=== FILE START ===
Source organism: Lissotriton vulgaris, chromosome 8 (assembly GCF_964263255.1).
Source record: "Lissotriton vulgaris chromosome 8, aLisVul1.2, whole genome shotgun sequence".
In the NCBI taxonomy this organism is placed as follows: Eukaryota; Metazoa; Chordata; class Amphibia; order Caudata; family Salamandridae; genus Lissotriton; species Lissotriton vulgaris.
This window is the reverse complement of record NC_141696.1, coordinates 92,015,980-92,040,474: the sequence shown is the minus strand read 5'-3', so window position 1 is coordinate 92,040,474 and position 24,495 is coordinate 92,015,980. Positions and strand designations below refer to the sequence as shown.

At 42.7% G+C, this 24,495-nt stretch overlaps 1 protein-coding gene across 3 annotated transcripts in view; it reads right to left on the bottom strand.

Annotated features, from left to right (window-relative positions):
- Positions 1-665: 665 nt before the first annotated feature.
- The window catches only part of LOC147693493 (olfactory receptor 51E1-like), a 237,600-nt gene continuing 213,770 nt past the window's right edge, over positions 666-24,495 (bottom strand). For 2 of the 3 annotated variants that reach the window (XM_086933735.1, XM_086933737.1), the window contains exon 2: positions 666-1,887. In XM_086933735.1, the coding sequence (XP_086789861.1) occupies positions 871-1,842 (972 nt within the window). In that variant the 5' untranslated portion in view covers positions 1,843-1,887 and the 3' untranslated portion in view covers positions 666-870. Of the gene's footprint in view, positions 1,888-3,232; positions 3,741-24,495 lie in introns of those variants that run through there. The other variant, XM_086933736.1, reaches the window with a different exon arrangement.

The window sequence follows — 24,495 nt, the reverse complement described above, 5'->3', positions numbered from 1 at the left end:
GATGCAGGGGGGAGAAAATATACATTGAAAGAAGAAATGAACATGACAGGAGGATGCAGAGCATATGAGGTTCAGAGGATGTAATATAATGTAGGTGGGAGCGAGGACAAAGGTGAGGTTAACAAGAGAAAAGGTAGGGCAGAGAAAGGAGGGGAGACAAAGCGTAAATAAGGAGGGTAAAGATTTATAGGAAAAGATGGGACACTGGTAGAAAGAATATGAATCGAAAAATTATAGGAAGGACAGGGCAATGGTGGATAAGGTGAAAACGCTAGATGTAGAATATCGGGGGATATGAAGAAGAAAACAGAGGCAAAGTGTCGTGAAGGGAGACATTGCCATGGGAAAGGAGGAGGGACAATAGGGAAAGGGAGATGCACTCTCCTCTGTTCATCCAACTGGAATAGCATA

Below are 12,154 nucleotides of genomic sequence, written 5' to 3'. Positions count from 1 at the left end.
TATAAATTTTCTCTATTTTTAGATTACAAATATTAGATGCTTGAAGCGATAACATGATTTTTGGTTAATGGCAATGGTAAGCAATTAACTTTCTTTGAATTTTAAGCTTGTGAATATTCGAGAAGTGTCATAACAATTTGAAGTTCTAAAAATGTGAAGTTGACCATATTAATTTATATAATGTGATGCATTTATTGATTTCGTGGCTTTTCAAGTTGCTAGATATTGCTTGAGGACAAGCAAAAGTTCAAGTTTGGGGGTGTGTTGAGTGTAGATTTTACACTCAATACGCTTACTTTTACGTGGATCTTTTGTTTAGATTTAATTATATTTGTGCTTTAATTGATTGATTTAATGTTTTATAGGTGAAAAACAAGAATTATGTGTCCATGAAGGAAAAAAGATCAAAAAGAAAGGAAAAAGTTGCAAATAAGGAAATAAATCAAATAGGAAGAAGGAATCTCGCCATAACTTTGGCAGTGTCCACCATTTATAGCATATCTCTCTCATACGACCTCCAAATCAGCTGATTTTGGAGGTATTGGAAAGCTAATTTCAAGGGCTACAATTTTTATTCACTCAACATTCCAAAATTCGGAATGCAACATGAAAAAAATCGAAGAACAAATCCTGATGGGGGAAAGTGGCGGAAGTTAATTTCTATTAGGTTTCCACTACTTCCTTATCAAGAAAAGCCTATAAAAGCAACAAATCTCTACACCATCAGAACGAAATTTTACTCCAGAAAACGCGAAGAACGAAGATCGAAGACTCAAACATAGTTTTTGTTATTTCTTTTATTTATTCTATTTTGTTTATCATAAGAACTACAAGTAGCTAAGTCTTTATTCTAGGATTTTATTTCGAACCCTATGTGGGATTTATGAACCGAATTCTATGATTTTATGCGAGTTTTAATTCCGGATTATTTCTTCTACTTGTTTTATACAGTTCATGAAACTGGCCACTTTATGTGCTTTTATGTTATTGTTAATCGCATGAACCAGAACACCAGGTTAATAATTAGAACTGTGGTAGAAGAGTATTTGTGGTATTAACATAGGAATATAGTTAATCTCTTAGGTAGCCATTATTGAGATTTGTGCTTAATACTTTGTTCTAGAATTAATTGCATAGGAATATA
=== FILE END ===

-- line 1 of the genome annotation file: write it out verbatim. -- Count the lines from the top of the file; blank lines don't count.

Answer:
Source organism: Lissotriton vulgaris, chromosome 8 (assembly GCF_964263255.1).